It is very hard to emphasize enough how different high school debate could be with better wiki practices. A baseline would be having people get closer to having entries for each of their debates. High school falls woefully short of this standard.
The next thing is that people only post 1AC and 1NC's. This combined with people posting only cites leads to very shallow understanding before tournaments and debates. I have never found the pro-cites argument that compelling because you are free to look up people's open source card and googling article titles doesn't reall teach you that much about doing searches. Reading articles and figuring out what words people use does which open source facilitates.
Let's breakdown this cites only thing more and why it is not as good as open source:
a. Forcing other people to look up the original is none of your business, it is their problem if they are depriving themselves the debate training associated with going through the motions.
b. Round reports solve figuring out rounds at a glance. Or you could do open source and cites.
c. People stealing cards is outweighed by other consideratons. Why post cites at all? Transparency is a thing, just a question of degree. Open source improves equity because the schools that benefit disproportionately are the ones with less resources, AND this is actually a mechanism by which people are incentivized to stay on the bleeding edge because arguments depreciate faster so you have to do more work to have an advantage.
But what posting cites does do, especially in high school, is create a transaction cost that prevents people from engaging with evidence at all and being ignorant of the depth of a given a position. The result is people take everything at face value and only focus on the tags of arguments. This is obviously a terrible result.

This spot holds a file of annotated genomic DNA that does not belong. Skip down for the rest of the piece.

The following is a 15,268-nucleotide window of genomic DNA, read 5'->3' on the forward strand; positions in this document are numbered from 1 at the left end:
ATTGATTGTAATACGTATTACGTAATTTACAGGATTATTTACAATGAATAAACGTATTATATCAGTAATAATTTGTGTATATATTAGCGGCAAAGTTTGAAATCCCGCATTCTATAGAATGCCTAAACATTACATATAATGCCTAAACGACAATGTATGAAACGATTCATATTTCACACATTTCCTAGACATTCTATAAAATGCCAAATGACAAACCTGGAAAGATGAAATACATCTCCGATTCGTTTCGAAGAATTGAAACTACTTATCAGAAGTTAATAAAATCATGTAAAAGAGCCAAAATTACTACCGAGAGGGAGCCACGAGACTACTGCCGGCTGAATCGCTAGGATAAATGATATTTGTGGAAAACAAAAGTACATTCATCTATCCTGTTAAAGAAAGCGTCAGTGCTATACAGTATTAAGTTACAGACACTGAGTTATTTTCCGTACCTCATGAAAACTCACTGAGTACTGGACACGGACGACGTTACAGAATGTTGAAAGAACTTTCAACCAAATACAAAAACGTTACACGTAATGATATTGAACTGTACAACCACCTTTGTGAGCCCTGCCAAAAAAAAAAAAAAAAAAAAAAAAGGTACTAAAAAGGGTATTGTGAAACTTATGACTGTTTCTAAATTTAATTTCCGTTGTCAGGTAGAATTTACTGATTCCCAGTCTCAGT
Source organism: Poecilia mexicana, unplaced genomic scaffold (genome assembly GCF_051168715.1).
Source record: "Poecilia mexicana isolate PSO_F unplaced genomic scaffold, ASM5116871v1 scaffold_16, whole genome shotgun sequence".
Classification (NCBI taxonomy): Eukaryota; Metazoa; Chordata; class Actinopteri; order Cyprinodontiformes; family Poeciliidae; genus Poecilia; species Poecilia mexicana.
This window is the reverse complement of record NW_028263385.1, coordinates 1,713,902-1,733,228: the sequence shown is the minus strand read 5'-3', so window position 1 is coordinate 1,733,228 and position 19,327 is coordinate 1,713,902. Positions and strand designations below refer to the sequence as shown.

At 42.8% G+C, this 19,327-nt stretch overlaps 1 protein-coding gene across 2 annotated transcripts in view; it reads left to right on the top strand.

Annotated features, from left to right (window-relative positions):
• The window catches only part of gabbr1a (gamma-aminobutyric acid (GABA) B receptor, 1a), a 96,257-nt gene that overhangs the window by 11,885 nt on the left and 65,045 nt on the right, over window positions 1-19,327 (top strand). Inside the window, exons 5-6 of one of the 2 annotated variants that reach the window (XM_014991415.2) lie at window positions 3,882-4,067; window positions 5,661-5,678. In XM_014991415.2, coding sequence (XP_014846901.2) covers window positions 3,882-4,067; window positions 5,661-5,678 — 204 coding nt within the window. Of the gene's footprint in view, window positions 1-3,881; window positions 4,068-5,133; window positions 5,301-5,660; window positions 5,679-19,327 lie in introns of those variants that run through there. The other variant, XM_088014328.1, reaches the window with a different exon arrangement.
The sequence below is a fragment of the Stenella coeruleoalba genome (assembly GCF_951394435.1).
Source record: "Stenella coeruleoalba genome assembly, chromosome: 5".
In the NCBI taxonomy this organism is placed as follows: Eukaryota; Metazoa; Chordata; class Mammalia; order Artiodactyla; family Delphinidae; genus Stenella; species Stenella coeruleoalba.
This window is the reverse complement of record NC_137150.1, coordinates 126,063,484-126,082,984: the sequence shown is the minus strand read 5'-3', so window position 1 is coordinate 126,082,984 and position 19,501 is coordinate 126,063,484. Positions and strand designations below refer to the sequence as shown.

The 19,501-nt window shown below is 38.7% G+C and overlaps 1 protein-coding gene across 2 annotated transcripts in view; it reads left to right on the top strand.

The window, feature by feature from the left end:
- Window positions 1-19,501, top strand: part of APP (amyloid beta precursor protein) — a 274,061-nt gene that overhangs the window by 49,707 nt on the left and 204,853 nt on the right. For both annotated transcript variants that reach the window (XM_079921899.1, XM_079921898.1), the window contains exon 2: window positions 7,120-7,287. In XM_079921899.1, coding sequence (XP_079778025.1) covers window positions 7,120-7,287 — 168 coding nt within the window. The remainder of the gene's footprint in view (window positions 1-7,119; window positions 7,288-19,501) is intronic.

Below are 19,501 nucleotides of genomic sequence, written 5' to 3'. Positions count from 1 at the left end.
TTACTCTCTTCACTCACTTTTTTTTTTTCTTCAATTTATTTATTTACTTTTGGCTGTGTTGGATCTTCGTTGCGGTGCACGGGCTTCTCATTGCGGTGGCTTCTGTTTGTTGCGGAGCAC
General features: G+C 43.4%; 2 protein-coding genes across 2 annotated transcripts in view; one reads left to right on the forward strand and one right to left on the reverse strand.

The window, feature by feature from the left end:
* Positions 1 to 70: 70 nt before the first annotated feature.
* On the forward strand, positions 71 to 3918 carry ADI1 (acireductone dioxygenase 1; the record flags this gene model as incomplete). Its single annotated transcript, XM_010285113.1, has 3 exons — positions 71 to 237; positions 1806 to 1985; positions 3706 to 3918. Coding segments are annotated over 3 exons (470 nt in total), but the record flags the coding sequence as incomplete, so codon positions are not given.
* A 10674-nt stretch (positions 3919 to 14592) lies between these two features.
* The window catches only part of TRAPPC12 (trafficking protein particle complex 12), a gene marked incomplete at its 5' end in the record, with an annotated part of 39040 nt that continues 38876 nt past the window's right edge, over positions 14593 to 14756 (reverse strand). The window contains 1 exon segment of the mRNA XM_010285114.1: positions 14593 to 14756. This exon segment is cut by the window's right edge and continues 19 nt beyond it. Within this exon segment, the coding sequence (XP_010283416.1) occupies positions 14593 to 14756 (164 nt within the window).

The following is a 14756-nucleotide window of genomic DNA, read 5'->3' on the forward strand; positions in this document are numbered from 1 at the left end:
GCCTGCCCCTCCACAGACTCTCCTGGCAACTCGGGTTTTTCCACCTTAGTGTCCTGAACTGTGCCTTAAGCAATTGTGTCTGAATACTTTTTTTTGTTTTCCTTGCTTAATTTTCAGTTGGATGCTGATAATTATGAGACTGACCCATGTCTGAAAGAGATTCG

So people should stop being scared and do open source. It will make debate so much better.
6. Framing pages are still bad
Over the last two years many high school squads have decided to read 1AC's that contain framing pages. I do not think I have seen one of these be the most strategic way to deploy a given Aff over that time. Let's go through it.
One claim forwarded on these pages is util bad. This is always quickly abandoned when forwarded. I wouldn't say this argument is super popular, but everytime it comes up it is jettisoned very fast.
A second kind of claim is about probability. This generally is supported by evidence relating to cognitive biases and decision making. One main issue with this style of argument is that while DA's might link more the Aff probably links sufficiently. Imperfect information, an uncertain future and policymaking always make for a problematiccombination. These cards are usually broad enough to indict the fallibility of decision making in general, not just "DA logic."